Lunedì, 15 Febbraio 2016 07:18

News24.com | George W Bush takes to stage to talk down Trump

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Charleston - George W Bush never mentioned Donald Trump. Butwith his folksy touch, the former president unleashed a tough takedown Mondayof the billionaire businessman who has upended a Republican Party his

familyhas long led.

"I understand Americans are angry and frustrated,"Bush said during his first campaign rally for his brother, former FloridaGovernor Jeb Bush. "But we do not need somebody in the Oval Office whomirrors and inflames our anger and frustration."

Trump's rise has confounded the Bush family and its allies.But despite months of predicting the brash billionaire would fade, it's JebBush whose White House hopes are in peril, particularly if he's unable to pullout a strong showing in Saturday's South Carolina primary.

The race has entered an increasingly nasty phase in SouthCarolina, with numerous negative ads airing on local television following anunusually caustic debate this past weekend in which Trump confronted Jeb Bushabout his brother's record as president.

Trump has led polls in South Carolina, but is trying to fendoff attacks from his chief rival, Texas Senator Ted Cruz, who describes himselfas "a consistent conservative" who can be trusted. Bush is trying topull ahead of Florida Senator Marco Rubio and Ohio Governor John Kasich toemerge as the more mainstream alternative to Trump and Cruz, both of whom partyleaders consider unelectable.

George W Bush emerged from his self-imposed politicalhibernation to try to give Bush a boost. He layered each validation of hisyounger brother with an implicit critique of Trump.

He urged voters to back a candidate who will be"measured and thoughtful" on the world stage. A candidate whose"humility" helps him understand what he doesn't know. A candidate whocan win in November's general election.

"All the sloganeering and all the talk doesn't matterif we don't win," Bush said. "We need somebody who can take apositive message across the country."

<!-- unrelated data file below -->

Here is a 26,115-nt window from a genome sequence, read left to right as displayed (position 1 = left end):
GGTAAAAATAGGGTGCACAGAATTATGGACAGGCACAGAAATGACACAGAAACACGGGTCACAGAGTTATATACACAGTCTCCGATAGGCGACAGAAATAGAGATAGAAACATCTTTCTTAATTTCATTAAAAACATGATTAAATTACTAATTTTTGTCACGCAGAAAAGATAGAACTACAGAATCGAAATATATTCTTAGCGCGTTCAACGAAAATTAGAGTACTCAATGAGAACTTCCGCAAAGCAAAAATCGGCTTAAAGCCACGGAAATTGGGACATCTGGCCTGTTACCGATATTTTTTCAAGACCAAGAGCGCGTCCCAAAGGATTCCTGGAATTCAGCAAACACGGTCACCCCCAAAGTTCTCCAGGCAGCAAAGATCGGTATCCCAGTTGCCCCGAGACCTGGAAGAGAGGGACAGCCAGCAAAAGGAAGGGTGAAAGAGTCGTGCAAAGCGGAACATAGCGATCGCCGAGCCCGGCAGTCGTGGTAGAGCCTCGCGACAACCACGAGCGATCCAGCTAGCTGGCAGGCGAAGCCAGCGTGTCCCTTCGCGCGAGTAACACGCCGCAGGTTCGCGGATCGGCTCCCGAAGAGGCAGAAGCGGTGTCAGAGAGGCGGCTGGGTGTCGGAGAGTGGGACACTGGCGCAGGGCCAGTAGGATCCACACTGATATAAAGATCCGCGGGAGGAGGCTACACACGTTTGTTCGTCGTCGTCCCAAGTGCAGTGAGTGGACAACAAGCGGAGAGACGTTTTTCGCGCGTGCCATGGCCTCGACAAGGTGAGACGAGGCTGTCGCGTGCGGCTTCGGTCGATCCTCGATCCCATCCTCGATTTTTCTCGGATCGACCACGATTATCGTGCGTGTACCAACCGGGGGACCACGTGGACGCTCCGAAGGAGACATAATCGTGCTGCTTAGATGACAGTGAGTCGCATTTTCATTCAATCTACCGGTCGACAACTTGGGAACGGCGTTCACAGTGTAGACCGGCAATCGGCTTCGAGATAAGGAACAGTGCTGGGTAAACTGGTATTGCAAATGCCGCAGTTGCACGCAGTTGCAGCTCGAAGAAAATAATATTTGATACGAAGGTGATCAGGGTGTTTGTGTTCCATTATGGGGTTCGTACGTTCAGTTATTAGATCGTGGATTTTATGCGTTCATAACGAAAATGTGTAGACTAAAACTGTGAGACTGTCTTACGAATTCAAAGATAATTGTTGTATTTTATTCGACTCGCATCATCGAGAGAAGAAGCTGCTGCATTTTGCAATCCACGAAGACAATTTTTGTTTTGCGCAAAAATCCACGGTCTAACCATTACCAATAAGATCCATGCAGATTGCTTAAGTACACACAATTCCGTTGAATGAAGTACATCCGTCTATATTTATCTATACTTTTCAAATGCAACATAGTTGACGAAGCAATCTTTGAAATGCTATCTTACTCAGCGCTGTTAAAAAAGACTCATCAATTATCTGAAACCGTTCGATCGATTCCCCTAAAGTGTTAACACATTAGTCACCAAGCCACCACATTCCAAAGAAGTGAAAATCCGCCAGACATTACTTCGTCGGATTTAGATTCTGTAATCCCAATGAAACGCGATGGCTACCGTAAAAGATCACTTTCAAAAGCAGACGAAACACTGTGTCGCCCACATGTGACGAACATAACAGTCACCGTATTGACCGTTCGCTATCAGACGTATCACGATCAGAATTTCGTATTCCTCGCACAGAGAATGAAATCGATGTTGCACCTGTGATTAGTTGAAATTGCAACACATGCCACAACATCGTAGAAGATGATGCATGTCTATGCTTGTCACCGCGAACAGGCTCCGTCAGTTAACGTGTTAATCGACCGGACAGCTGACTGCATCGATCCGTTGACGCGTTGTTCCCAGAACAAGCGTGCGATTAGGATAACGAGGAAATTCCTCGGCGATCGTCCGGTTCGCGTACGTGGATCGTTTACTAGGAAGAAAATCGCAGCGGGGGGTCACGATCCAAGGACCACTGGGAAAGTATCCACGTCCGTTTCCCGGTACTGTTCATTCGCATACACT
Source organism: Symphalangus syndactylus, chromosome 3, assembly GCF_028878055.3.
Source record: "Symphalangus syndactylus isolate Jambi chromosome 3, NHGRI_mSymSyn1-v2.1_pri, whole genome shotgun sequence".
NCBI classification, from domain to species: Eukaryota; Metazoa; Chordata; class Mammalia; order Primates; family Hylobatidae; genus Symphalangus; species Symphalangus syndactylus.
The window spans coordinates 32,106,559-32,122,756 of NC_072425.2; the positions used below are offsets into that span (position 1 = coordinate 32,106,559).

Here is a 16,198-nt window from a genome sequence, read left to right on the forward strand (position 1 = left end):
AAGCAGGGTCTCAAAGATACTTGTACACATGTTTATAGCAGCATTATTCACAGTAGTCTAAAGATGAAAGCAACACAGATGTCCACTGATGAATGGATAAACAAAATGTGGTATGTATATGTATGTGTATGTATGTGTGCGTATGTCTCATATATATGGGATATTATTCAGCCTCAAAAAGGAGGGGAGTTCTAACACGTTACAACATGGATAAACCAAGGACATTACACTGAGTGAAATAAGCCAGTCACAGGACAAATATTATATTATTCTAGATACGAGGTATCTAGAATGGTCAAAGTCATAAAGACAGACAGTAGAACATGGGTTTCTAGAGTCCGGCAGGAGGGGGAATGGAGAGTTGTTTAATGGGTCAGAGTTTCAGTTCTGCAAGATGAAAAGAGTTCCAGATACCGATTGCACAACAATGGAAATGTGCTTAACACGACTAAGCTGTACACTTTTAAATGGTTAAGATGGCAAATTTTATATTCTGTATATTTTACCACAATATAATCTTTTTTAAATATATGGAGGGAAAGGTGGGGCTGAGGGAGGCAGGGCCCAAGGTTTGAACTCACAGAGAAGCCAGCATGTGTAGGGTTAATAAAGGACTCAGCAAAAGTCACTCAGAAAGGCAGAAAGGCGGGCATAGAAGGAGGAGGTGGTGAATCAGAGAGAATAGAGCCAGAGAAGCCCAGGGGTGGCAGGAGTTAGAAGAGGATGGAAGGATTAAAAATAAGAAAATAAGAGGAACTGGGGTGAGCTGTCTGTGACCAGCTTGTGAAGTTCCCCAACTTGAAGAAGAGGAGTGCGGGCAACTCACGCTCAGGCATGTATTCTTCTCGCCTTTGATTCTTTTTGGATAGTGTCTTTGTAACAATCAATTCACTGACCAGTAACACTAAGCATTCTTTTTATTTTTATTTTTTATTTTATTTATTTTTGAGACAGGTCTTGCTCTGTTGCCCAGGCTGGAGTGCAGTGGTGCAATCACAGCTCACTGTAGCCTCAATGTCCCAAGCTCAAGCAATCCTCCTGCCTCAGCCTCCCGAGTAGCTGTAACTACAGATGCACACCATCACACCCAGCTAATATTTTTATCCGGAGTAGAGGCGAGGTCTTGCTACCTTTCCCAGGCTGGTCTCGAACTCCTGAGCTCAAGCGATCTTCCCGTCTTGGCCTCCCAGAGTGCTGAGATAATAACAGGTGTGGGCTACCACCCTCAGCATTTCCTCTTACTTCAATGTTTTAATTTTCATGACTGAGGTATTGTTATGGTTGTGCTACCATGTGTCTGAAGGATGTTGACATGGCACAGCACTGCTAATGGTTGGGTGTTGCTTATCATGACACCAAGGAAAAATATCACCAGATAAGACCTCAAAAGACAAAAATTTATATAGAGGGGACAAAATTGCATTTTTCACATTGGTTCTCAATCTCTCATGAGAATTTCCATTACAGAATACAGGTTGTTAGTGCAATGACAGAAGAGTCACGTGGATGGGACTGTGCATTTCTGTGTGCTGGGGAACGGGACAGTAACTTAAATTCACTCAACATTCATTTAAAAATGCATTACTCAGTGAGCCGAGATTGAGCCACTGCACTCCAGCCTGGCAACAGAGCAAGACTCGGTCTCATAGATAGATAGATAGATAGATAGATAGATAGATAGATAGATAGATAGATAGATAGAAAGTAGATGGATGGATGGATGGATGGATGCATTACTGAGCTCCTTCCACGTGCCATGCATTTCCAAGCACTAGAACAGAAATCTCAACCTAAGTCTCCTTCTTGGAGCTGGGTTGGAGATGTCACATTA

With his brother as a strong warm-up act, Jeb Bush deliveredan impassioned version of his campaign speech, touting his experience asFlorida governor and vowing he could put Republicans back in the White Housefor the first time in eight years.

"I can beat Hillary Clinton," he said of theDemocratic front-runner. "I can promise you that."

The former president's return to presidential politics hasbeen met with blistering attacks from Trump about the unpopular Iraq war andthe economic recession that began at the end of his administration. Trump hasalso repeatedly reminded voters that the September 11, 2001, terror attackshappened on Bush's watch.

"If the ex-president is campaigning for his brother, Ithink he's probably open to great scrutiny, maybe things that haven't beenthought of in the past," Trump told reporters Monday.

Rather than gloss over 9/11, Bush leaned in. As the crowdfell into a hushed silence, he recounted in detail his whereabouts on themorning of the attacks and praised the troops that served in the two wars hestarted in response.

"Your most solemn job as voters is to elect a presidentwho understands the reality of the threats we face," he said.

As he praised South Carolina's Republican Governor NikkiHaley, the daughter of Indian-born parents, Bush pointedly said, "Thankgoodness our country welcomed her parents when they immigrated here in1969."

It was a reminder of how much the Republican Party haschanged since he was president. While Bush championed failed legislation thatwould have provided a pathway to citizenship for millions of people in the USillegally, many current Republican presidential candidates have fought to outdoeach other with tough enforcement policies, even mass deportations.

Jeb Bush spent months trying to figure out what role, ifany, his brother might play in his campaign. The 43rd president left officedeeply unpopular with a nation fatigued by the Iraq War and angry over hisbotched response to Hurricane Katrina. He's also a reminder to voters eager tobreak with the political establishment that Jeb Bush would be the third manfrom his family to serve as president.

But South Carolina is a state that has long been friendly tothe Bush family. Presidents George W. Bush and George H.W. Bush each won twoRepublican primaries in the state, and their family retains deep social andpolitical ties here.

George W Bush has kept a low profile since leaving the WhiteHouse in early 2009. He retreated to his home state of Texas, where he pickedup painting and delved into work on his presidential library, public healthprojects in Africa, and events for wounded military service members.

The former president is the latest member of the prominentpolitical family to hit the campaign trail to help prop up Jeb Bush. Familymatriarch Barbara Bush had hit the campaign trail in New Hampshire, delightingvoters with her outspoken style and tenacity, as the 90-year-old traipsedthrough snow to get to events.

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